While some shows give you glimpses into a characters past throughout the course of the series, Attack on Titan just starts from the beginning of our main characters lives and carries on from there. It’s not overdone and goes through the years quickly so as not to make it all seem like filler, occasionally traveling back in time to fill in the blanks. The result is wonderfully crafted backstories for our characters that emotionally attach them to us so well that you don’t even really know they’ve invaded and taken root. I will admit to getting seriously weepy on numerous occasions throughout the entirety of the first season, a feat that not a lot of things can claim.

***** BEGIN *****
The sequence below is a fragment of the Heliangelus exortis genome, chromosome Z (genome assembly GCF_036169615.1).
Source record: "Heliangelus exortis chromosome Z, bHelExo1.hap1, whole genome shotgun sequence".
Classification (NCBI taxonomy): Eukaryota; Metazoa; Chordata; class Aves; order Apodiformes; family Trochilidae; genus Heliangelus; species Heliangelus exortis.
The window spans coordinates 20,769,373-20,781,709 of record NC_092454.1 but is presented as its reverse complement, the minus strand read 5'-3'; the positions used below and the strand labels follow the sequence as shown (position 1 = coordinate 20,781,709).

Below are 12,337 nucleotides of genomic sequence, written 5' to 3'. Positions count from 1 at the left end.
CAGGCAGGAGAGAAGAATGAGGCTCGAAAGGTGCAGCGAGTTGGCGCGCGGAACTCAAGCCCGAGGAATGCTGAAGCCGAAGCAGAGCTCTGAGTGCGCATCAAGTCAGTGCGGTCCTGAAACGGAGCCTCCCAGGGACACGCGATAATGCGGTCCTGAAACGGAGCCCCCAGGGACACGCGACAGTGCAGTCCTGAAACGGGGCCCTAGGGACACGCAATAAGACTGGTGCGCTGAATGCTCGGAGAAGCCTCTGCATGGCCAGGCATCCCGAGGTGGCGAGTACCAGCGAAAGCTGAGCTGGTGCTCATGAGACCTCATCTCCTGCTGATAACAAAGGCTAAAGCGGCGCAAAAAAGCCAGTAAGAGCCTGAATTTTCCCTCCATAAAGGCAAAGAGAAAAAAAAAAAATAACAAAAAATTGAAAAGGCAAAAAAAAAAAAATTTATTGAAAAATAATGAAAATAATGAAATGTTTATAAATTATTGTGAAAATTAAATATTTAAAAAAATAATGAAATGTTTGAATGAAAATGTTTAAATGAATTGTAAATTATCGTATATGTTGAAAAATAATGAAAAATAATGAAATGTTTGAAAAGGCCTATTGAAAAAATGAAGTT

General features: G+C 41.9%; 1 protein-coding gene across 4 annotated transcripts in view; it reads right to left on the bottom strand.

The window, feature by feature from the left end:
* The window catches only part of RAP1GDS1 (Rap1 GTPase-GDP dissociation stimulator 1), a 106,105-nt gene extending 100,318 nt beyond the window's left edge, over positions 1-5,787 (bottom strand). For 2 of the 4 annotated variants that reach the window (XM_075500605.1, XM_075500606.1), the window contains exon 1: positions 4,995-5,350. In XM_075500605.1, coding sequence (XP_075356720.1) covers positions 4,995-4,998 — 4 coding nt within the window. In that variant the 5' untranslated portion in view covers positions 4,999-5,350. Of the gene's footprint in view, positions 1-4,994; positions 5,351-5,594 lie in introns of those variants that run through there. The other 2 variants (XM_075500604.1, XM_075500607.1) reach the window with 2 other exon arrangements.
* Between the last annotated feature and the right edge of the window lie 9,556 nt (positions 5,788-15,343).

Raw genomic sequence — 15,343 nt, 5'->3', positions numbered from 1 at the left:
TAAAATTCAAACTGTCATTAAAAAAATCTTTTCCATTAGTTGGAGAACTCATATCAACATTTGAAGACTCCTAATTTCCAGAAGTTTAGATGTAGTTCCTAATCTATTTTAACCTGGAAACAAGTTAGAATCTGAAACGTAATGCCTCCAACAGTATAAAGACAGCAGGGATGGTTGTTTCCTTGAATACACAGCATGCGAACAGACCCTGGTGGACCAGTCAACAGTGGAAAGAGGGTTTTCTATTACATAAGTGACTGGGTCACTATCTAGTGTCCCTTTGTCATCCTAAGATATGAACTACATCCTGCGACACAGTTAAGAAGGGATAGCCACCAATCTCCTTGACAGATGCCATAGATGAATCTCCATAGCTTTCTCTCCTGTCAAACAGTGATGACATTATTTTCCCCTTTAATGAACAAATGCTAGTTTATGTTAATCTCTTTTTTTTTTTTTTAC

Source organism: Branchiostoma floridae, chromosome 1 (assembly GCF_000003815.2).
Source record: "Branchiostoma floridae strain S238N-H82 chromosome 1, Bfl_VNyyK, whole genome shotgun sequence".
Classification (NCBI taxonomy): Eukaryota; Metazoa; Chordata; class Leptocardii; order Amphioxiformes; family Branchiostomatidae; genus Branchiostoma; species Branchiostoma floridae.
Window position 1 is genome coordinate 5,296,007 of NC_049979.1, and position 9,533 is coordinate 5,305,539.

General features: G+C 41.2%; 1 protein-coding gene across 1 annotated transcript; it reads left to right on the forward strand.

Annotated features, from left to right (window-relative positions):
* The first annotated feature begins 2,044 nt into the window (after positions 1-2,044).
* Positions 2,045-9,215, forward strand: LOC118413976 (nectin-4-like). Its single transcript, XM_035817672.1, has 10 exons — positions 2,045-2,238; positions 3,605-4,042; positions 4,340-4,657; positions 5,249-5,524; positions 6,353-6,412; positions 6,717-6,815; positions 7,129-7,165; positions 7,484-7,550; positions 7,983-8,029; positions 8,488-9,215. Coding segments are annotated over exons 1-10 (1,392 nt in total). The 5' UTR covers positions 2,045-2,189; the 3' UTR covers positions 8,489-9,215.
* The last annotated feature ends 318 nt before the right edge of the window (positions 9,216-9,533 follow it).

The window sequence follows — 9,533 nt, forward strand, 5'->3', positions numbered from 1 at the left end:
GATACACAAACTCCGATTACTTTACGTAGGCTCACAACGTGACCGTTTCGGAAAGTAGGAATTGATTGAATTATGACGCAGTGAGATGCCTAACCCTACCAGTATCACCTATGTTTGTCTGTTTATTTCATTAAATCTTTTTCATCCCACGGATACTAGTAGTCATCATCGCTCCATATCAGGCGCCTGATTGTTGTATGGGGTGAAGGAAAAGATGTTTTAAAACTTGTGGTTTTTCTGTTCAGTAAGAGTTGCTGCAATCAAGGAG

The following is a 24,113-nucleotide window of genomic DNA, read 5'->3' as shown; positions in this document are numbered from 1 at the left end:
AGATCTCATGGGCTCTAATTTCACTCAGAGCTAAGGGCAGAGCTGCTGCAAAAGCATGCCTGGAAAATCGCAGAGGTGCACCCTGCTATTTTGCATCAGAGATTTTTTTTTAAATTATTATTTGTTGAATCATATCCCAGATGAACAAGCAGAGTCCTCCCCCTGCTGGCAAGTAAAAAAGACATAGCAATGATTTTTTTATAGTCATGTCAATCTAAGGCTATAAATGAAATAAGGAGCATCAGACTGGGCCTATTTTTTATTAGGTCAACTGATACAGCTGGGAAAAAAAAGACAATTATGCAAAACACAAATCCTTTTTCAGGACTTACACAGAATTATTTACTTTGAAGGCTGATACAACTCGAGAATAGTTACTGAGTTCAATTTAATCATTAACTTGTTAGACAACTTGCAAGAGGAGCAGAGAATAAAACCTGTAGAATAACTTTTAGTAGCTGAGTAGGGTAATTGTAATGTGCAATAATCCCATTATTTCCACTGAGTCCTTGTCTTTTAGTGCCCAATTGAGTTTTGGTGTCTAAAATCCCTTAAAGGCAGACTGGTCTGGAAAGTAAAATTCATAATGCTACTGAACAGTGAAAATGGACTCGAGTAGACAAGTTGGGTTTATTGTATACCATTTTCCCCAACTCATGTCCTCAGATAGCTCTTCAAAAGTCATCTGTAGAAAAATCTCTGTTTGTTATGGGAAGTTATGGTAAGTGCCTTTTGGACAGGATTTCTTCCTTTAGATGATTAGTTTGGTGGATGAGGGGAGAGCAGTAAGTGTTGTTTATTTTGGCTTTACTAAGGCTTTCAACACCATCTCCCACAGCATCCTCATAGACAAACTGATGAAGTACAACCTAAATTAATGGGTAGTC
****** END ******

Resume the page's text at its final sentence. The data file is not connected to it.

Solid backstories also help really define each character and make them standout from one another. Each has their own distinct look and personality that you can identify with and my favourite thing that can be bestowed on a character: flaws. Flaws are what make us human and if a character is too perfect, it makes them unrelatable and sometimes just downright unlikeable, but Attack on Titan doesn’t have that problem in the series. The primary focus of the show is on characters as they make their way through life in a world where humanity is almost wiped out due to terrifying new predators known as Titans. It would be easy to only showcase the individual talents of the characters, but the writers made sure that they also showcase that they are vulnerable and susceptible to corruption, inflated egos, arrogance and they do make mistakes. It’s also made clear to us almost immediately in the series that no character is safe. They are living in a very dangerous world and in that kind of place and in a time of war, there are casualties. Loved ones die and sometimes right in front of you. This show, quite honestly, is a whole lot of consecutive sucker punches to the heart, but the fact that they can make you feel these things for their characters is part of the show’s incredible charm.